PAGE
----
We are in the midst of the Winter School Holidays here in the Southern Hemisphere and our family has just returned from a visit to our nation’s capital – Canberra, Australia. At every turn, I was reminded of the legacy of a globally mobile childhood.

For my husband and I, the visit provided a re-acquaintance opportunity. My husband had spent much time there in his youth visiting friends…and a girlfriend, whilst for years, as a teacher, I had taken groups of students there annually. For my children, however, our visit was their first acquaintance. They have spent a significant number of their developmental years outside of their passport culture so they missed the rite of passage experienced by many Australian students of “The Year 6 Excursion”(final grade of elementary school). This field trip is to the home of our Federal Parliament and so many more iconic landmarks that symbolize the “Australian” journey and culture. Reminder 1: What is “home” to us as parents may not be “home” to our Third Culture Kids (TCKs). It is important to allow our TCKs to forge their own cultural identity.

My TCKs know about the parliamentary systems of many other countries; here was an opportunity to learn about another – their “passport” country. Our first stop was Parliament House…and that dreaded question. We joined two other families for our “Behind the Scenes” tour and the Guide began by asking, “Where are you from?” One family’s children quickly replied “Adelaide” whilst the other, our friends, replied “Melbourne.” I noticed a momentary pause before my children replied “Sydney.” With their answer came many assumptions, the most obvious of which was the Guide’s assumption that my TCKs knew how the process of parliament worked in Australia. They don’t! They look Australian, they sound Australian when they speak but their experiences and understandings are different from many Australian kids. Reminder 2: When asked “the dreaded question,” that momentary pause indicated the cognitive juggle so common in TCKs. Where am I actually from? Where do I belong? Where is “home?”

The teacher in me insisted on a whirlwind tour of the National Art Gallery to view some of Australia’s iconic artwork and art purchases – Aboriginal pieces both modern and traditional, Jackson Pollock’s Blue Poles (a controversial purchase and one that creates much discussion even today), Sydney Nolan’s representation of Australia’s Bushranger past, Albert Namatjira’s Australian landscapes and more. I say whirlwind because there did not seem to be any connection being made between my children and the depiction of Australian history/geography/culture so, much to my horror, we raced through at a rapid rate. On the way out, however, we had to walk through the South East Asia exhibition. Every family member stopped! We looked intently at the carvings, paintings and sculptures and the descriptions that accompanied them. There was an almost tangible connection. Reminder 3: Growing up amongst other cultures provides amazing opportunities to connect with them and bring them into our TCKs’ cultural identity (and ours as adults too). TCKs can be a cultural bridge between worlds.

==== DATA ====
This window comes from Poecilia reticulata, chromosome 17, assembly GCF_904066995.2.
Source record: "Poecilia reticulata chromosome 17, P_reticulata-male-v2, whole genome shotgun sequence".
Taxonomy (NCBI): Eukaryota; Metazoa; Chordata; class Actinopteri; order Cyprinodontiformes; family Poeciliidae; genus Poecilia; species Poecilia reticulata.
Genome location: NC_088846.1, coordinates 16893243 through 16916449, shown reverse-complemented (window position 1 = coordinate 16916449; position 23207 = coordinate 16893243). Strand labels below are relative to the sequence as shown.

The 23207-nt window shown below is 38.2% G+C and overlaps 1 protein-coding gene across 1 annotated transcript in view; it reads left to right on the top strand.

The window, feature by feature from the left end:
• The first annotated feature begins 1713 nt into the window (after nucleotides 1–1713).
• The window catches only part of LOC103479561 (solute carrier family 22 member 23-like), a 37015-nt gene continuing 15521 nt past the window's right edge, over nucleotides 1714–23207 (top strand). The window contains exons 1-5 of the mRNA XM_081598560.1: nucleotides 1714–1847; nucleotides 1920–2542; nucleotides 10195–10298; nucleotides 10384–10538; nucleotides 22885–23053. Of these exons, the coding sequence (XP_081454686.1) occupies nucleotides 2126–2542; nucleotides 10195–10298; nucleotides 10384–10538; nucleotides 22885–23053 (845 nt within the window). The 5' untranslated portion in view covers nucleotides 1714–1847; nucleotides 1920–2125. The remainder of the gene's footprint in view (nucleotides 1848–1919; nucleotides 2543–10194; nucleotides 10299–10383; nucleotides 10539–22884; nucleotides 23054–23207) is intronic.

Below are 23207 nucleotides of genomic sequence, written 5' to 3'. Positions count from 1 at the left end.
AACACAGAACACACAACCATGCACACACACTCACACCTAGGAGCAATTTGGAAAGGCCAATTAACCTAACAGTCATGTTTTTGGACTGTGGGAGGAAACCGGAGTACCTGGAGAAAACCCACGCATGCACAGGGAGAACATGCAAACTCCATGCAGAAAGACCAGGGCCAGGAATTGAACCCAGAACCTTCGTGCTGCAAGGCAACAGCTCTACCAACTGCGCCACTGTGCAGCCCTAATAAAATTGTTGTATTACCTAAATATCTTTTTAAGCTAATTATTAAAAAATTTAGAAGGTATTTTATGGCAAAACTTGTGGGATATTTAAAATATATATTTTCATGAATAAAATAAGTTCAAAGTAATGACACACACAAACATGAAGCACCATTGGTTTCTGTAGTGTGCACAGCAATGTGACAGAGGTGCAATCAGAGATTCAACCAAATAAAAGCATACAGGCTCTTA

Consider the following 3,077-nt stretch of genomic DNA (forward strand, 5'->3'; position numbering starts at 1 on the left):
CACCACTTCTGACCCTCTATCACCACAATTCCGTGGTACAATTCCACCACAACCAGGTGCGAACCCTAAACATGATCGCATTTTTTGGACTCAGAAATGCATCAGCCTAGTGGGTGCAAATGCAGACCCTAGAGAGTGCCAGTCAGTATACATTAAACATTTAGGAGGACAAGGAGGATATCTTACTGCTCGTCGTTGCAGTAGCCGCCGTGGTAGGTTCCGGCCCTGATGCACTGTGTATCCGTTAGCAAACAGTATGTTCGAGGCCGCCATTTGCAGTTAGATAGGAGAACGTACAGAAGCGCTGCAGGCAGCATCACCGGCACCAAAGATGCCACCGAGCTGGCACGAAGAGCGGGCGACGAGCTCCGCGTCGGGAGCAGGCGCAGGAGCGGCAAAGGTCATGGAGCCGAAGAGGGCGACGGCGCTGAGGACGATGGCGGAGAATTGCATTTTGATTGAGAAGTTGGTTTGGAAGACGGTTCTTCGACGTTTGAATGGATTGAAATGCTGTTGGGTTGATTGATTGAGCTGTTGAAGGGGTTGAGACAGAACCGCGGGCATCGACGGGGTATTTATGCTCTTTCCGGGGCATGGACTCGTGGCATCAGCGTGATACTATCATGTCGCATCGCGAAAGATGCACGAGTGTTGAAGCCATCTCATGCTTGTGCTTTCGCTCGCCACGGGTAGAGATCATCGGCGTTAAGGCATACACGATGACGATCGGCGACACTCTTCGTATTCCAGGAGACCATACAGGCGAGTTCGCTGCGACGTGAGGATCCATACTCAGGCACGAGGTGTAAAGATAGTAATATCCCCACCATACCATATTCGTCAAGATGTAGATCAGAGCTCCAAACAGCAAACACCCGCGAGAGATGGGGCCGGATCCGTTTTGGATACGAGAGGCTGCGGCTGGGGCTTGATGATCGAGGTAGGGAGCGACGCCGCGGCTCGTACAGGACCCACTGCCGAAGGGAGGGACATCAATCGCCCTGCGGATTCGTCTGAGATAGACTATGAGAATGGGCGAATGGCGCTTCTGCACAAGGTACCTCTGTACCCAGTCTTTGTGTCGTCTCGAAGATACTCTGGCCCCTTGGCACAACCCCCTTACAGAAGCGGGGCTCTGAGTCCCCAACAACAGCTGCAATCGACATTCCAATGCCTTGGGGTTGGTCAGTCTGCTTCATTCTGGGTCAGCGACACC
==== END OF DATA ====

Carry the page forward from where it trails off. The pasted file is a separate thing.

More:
The impetus for our trip to Canberra was actually to catch up with treasured friends who reside more than 1000km away. From the children playing soccer with a makeshift ball (aka a crumpled can) to enjoying the flavours of fresh produce over lunch, it was wonderful to spend time with people who understood our journey as they had visited us during our time living abroad on multiple occasions. Not having to explain ourselves in their company made the time together one of refreshment and enjoyment.  Reminder 4: Encouraging friends and family to visit us in our “host” country makes spending time with them a pleasure and negates the need to answer those same old questions about our life abroad many times over.

The TCK experience is a beautiful gift but it alone does not define who my children are. They are human beings first who have the same relational, emotional, physical, spiritual and intellectual needs as every other child. In the words of Taylor Murray, a TCK, globally mobile children are “just everyday kids with a not-so-everyday background…their differences are unique but never better.” The legacy of a globally mobile childhood has shaped them just as everyone else’s experiences have done. What great stepping-stones upon which to build.

Photo Credit: Doha Family



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